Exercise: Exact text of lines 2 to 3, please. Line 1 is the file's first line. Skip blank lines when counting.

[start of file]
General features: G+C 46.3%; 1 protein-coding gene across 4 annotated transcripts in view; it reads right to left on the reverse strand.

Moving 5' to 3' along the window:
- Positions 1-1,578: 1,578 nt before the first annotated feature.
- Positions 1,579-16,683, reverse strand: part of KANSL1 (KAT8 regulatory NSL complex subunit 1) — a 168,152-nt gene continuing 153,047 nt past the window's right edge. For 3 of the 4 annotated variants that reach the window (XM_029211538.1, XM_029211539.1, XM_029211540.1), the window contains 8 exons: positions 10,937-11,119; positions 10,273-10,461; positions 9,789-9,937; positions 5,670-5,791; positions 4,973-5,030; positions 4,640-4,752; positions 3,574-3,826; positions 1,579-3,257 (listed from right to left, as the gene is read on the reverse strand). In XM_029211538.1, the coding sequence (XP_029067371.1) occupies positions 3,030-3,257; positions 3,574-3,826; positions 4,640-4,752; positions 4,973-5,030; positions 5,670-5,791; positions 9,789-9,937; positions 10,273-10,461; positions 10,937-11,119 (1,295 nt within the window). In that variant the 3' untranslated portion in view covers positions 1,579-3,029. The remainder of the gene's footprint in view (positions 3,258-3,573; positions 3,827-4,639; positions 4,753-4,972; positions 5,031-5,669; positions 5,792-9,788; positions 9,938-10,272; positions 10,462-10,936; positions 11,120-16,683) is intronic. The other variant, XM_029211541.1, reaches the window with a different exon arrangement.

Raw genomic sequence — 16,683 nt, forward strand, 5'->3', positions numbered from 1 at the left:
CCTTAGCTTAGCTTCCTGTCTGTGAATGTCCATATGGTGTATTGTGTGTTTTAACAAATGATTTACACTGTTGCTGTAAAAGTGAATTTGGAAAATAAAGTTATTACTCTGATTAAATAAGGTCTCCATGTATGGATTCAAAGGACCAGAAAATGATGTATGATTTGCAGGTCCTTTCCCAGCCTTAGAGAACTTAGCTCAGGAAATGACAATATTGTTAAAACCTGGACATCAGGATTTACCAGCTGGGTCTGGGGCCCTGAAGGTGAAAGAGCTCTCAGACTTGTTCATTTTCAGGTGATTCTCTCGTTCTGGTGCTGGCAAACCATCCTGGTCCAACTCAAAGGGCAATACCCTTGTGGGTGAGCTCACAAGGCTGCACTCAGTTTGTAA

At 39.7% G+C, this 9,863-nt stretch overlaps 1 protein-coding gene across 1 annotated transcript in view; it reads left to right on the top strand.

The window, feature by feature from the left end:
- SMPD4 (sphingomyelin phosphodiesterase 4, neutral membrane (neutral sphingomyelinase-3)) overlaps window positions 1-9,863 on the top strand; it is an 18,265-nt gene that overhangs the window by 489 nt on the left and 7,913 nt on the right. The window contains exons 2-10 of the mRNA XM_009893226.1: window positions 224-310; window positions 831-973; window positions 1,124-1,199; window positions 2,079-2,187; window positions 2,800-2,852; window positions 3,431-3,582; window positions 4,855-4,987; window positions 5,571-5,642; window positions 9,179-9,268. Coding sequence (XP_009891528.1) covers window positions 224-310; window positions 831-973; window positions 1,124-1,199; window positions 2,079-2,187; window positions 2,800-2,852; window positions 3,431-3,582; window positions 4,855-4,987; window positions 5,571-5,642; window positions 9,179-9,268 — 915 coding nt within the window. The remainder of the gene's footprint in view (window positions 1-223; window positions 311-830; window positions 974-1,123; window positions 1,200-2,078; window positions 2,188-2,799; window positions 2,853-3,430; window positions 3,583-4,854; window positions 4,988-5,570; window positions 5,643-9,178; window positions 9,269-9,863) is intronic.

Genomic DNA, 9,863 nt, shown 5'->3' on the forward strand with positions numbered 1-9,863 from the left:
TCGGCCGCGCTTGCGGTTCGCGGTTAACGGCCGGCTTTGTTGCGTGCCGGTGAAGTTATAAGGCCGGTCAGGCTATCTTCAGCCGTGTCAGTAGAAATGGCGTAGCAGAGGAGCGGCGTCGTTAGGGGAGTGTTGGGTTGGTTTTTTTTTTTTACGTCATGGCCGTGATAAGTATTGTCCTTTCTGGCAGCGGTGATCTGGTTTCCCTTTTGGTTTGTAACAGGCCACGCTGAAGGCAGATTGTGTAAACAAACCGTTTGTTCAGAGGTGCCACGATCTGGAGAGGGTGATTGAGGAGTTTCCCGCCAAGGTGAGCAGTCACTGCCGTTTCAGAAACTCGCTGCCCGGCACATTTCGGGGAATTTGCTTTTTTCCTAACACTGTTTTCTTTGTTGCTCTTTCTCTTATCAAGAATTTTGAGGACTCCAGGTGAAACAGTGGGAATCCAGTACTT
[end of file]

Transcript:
Moving 5' to 3' along the window:
- Positions 1-1,578: 1,578 nt before the first annotated feature.